Turkey completes most of 'new city' in Syria's Idlib, housing 180,000 refugees
Located around the tiny village of Mashad Ruhin, only 5km from the Turkish border, 30,000 out of 50,000 planned houses have been built, already accommodating some 180,000 Syrians.
Ankara maintains a military presence in Idlib, where it backs rebel groups that - along with extremist Islamist groups - control most of the province.
Turkey hosts more than 3.5 million Syrian refugees, which has become a major political issue in the country with some opposition parties calling for their return.
Turkey planned the "new city" last year in a bid to stop more refugees from coming entering the country.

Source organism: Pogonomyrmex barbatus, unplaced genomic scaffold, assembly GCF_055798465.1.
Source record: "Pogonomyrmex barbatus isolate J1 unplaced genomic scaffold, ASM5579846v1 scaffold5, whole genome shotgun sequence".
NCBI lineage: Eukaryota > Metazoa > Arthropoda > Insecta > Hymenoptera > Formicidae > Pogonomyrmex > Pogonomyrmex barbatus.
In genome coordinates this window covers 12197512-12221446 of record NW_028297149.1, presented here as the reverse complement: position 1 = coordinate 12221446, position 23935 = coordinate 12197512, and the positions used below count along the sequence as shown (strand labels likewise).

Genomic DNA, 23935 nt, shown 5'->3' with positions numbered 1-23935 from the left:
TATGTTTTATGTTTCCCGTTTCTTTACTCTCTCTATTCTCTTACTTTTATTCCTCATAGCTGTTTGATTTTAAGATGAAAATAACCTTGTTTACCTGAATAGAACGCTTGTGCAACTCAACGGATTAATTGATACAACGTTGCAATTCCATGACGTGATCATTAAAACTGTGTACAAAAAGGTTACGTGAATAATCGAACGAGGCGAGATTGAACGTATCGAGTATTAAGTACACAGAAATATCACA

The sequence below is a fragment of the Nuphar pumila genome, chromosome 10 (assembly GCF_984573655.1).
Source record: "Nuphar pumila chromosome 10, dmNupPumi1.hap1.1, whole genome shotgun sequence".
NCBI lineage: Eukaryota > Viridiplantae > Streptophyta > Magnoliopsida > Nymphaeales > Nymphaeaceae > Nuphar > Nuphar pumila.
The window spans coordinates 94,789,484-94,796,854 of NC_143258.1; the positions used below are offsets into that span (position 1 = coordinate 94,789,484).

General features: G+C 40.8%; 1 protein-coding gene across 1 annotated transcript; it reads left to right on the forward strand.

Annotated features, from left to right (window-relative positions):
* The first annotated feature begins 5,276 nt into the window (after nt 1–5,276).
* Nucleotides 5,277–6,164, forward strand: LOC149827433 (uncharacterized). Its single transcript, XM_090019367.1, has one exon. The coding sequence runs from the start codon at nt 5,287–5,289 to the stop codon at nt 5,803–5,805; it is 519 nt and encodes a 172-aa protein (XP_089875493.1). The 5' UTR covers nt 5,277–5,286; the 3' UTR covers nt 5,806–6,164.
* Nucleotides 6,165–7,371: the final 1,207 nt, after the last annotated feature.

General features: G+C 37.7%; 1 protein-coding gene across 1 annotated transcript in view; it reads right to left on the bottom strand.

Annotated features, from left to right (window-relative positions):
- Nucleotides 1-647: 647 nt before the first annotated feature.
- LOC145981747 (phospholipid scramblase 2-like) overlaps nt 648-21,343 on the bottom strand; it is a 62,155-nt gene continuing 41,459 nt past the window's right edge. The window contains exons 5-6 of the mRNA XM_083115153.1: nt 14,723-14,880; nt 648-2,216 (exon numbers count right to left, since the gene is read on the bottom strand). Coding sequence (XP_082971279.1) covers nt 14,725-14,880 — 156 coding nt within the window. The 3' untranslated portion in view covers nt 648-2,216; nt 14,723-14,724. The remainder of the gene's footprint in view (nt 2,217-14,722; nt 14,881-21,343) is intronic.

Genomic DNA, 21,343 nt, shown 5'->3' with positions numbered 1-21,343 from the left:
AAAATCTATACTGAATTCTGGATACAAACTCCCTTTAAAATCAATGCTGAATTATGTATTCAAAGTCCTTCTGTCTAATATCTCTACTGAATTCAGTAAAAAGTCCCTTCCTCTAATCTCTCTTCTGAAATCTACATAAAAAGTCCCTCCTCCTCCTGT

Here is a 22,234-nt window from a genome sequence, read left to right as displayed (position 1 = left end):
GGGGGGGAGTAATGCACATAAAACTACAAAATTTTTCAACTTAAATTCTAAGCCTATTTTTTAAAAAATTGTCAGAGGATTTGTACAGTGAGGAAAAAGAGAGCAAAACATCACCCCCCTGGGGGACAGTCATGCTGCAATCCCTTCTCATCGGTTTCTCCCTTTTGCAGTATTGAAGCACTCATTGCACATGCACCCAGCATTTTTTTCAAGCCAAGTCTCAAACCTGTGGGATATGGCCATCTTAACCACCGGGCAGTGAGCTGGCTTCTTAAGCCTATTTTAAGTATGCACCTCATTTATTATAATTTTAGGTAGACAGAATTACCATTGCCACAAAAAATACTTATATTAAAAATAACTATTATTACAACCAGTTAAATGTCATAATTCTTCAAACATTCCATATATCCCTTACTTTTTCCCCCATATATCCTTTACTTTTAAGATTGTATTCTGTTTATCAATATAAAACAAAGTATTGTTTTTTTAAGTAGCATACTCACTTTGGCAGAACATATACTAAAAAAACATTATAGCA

The new urban centre includes a school, a hospital, a small shopping centre, and playgrounds for children, and is run by the Turkish Red Crescent.
According to Turkey’s Hurriyet, officials have vowed to complete the remaining 20,000 residential units in the near future.
Syrian refugees face widespread hostility in Turkey where hate crime against them has spiked in recent years. Politicians are capitalising on this as the country gears up for elections.
According to the UNHCR, there are 6.2 million people - including 2.5 million children - displaced within Syria, the biggest internally displaced population in the world.
This has come as a result of ten years of conflict in the country, which is believed to have killed over half a million people and destroyed much of the country.